Do You Know What a Radish Looks Like?

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Published on April 13th, 2010  |  Discuss This Article  

Oliver_Scandic Hotels

Have you seen this video? It’s the one where British chef Jamie Oliver walks into a first-grade classroom and asks the kids to identify fruits and vegetables he holds up. He’s not trying to stump them it’s not as if he’s holding up bok choy or kumquats or other items outside the average six-year-old’s culinary repertoire. No, it’s tomatoes, cauliflower, eggplant and mushrooms and the kids couldn’t be more confused.

I guess I shouldn’t be shocked. And not just because he’s in Huntington, West Virginia, which was recently named the unhealthiest town in America. I recently went to four different corner stores within walking distance of our office right outside Washington, D.C., in search of some vegetables. There certainly weren’t any fresh vegetables (only one even offered a few lonely bananas), and the frozen food cases were stuffed with pizzas and ice cream and…that’s about it.

Let’s face it: We’re a society who eats out of boxes, bags and bottles.

While Jamie Oliver’s stated goal is to combat childhood obesity, I’m also excited about the positive impacts his efforts could have on the environment. The sooner we can get kids to choose fruit over fruit roll-ups and apples over fried apple pies, the better it will be for their health and for the environment in the long-run.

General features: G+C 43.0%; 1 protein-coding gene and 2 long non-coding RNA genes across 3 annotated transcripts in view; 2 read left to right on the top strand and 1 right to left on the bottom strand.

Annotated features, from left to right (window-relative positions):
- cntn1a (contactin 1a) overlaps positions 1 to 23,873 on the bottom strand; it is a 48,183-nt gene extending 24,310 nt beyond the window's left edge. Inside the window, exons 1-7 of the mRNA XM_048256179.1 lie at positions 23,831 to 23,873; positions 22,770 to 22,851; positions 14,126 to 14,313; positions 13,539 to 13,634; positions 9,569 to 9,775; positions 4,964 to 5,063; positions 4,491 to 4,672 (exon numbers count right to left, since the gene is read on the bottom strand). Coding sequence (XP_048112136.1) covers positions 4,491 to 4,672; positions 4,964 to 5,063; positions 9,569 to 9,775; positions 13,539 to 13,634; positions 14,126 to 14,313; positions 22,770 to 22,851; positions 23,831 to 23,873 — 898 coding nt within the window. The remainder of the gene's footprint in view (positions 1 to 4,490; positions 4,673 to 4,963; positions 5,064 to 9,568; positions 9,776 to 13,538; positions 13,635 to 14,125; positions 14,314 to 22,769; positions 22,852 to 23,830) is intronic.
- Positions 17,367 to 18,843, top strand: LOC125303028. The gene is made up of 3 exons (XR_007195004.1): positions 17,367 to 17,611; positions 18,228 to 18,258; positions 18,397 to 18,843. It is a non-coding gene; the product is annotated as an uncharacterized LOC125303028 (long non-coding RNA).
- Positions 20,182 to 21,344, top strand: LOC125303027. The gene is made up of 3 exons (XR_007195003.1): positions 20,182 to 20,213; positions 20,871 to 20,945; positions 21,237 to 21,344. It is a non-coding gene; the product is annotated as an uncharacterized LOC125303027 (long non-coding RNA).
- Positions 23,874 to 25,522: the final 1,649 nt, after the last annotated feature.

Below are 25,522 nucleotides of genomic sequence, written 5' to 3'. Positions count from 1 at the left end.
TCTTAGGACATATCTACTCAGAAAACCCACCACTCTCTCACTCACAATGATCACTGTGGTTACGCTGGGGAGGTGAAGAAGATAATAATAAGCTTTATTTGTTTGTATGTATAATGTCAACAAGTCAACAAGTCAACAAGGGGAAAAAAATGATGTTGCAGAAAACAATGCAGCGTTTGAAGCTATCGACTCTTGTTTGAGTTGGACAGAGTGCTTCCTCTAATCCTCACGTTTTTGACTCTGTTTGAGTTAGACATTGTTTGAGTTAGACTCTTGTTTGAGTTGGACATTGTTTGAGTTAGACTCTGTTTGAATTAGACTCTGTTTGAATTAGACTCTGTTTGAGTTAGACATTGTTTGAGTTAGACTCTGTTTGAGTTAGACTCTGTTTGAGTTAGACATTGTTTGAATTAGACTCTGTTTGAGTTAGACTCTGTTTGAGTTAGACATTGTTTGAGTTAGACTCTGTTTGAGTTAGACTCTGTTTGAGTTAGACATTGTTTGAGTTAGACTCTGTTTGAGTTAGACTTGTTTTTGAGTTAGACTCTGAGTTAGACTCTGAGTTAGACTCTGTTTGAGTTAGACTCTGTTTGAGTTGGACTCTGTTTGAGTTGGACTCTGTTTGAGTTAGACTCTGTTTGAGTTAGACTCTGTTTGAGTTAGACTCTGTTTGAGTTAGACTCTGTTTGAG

Obviously, packaged foods create a lot of unnecessary waste. According to the Clean Air Council, the average American creates about 4.39 pounds of trash per day and up to 56 tons of trash per year. Almost one-third of that waste comes from packaging. That seems like a good enough reason to me to put down the fried potato chips and pick up a potato.

A popular “healthy” trend right now is single-serving snacks and desserts. While learning to limit your portion sizes is commendable, this couldn’t be worse for the environment.

Sure, you could around this by purchasing normal-sized packages and portioning out single servings in reusable containers. But if we’re more often reaching for fresh produce, we wouldn’t need to worry about this at all. Fruits and vegetables are nature’s very own 100-calorie packs.

Plant foods shouldn’t just be replacing our snacks — they need to start replacing our main course as well. Numerous studies have linked the consumption of red meat to cancer, heart disease and other diseases; and it’s by far the food that has the greatest impact on our environment. In fact, livestock production has been found to raise greenhouse gases more the entire transportation sector.

From feeding and watering billions of cows and the loss of forests to grow their food to the release of methane and the required refrigeration of meat, the world’s increasing demand for meat is quickly depleting our resources.

And what about what we’re drinking? According to the USDA, adolescents ages 12 to 17 get 11 percent of their calories from soft drinks, and teenagers drink up 15 teaspoons of sugar every day. Those plastic bottles for all that soda — up to 2.5 million an hour, according to the Clean Air Council — have to go somewhere. And many of them end up in our oceans, where plastics and other debris are killing hundreds of thousands of marine animals every year.